The Festivities of Morkwood: 9th December

When I woke this morning, I knew the wet, open wounds on my foot had fused with the bedsheet without having to feel it. I sat up and tried to peel the fabric away as slowly and as gently as I could, but it still stung, causing my eyes to water and fresh blood to ooze out.

As I lowered my left foot to the ground, I yelped in pain – not just because of the ripped skin, but because the muscles in that leg ached so terribly. I had held it up for a total of nine hours yesterday.

Arthur’s smug face materialised in my mind. To soothe myself, I imagined grabbing the stick out of his thick, rough fingers and ramming it deep into the jelly of his eye.

As I tried to stand, I realised my right leg didn’t feel much better. Holding onto the walls for support, I limped to the kitchen to pour myself a glass of water.

Just as I was considering whether the pain of getting into the shower was worth it, I felt a surge of panic – it was light outside my kitchen window. The sun rose just before eight o’clock at this time of year.

I looked over to the clock on the wall.

It was eight forty-five.

Today’s Advent House door was going to open at nine o’clock. It would be impossible to get there in time, even if I had been able to sprint all the way.

But then a sudden calmness washed over me.

“I’m not going to the Advent House,” I said to myself, as if it were a vow I needed to say aloud in order to abide by it.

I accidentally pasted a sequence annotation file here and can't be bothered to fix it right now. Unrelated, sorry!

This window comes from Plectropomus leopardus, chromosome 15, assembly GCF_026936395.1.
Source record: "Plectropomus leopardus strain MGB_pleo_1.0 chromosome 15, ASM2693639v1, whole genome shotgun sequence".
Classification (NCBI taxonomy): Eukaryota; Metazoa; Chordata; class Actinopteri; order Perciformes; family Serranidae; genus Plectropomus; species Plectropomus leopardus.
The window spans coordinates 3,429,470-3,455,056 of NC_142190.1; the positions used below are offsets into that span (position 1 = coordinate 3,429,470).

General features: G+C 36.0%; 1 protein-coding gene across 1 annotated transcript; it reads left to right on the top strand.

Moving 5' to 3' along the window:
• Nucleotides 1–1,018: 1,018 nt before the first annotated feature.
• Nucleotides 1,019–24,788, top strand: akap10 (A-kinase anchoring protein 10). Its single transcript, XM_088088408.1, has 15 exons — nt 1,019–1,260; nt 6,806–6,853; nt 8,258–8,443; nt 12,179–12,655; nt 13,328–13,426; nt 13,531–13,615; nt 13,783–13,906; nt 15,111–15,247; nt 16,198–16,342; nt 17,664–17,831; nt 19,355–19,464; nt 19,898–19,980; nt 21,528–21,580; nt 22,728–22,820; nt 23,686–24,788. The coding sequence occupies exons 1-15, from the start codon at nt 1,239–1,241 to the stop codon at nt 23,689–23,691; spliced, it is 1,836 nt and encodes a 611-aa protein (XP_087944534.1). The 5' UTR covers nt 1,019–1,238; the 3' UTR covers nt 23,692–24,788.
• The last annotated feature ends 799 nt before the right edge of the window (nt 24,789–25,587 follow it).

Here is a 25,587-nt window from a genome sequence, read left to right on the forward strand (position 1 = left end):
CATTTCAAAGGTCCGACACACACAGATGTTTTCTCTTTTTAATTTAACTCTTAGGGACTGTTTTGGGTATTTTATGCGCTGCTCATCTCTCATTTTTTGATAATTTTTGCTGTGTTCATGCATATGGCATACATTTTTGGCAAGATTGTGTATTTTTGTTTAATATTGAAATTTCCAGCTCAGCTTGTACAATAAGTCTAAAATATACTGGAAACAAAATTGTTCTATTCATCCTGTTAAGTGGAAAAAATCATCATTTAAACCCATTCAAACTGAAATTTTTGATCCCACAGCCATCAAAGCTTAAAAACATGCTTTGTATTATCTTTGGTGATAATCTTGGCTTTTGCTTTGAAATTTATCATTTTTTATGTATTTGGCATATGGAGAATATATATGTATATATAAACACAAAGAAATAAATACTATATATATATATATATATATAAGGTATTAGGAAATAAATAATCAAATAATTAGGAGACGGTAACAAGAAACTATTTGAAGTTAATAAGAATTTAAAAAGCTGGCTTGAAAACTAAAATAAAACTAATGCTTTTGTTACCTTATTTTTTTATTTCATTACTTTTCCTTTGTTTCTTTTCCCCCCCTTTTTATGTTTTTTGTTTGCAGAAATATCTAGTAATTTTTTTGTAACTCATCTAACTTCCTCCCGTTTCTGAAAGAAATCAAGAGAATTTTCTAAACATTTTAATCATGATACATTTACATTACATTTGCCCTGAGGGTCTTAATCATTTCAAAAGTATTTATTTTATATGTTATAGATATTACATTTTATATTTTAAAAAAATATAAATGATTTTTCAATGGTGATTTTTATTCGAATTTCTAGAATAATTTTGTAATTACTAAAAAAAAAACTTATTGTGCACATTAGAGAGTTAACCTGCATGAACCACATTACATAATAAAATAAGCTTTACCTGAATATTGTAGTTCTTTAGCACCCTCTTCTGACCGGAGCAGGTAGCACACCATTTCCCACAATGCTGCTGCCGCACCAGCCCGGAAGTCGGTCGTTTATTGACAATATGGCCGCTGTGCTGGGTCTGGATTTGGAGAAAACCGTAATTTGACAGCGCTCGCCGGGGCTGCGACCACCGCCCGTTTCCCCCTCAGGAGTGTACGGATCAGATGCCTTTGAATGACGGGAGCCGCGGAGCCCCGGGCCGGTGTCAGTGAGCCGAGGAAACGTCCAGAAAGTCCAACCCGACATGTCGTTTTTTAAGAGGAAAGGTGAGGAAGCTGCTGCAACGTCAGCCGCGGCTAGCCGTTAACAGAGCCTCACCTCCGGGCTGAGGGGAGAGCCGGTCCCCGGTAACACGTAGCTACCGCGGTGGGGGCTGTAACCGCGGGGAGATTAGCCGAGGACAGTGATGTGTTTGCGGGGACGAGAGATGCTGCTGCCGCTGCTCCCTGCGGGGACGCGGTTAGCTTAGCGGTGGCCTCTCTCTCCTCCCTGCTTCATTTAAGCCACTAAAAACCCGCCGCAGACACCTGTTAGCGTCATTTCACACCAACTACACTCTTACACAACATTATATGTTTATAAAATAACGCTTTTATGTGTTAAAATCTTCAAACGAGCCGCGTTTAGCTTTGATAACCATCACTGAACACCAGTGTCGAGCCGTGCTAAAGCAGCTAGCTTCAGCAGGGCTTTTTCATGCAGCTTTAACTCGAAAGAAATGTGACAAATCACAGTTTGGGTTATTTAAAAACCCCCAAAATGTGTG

I picked up my telephone, wondering whether I should call the library to tell them I would be unable to work, or whether I should warn Aunt Iris in case they questioned her about my absence.

I put it back on the receiver, feeling stupid. No one would pick up. They were all at the Advent House.

Then I considered barricading myself in by pushing the bookshelf in front of the door, but I quickly decided against that. Not only would it be difficult in the state I’m in, but they would find another way in, no matter what I did. I was just going to have to sit in my armchair and wait for them to come to me.

And that’s just what I did. All day. I managed to eat a few bites of leftovers around lunchtime – it was all I could stomach – but for most of today I’ve just been sitting, waiting.

It’s dark outside now, and no one has come for me yet.

It’s only a matter of time.

You can now get the edited version of The Festivities of Morkwood on e-book and paperback.

E.J. Babb created Dystopic in 2012 after requiring an outlet for her love of dystopian and apocalyptic fiction. She is the author of These Unnatural Men, FOREGROUND and The Festivities of Morkwood.

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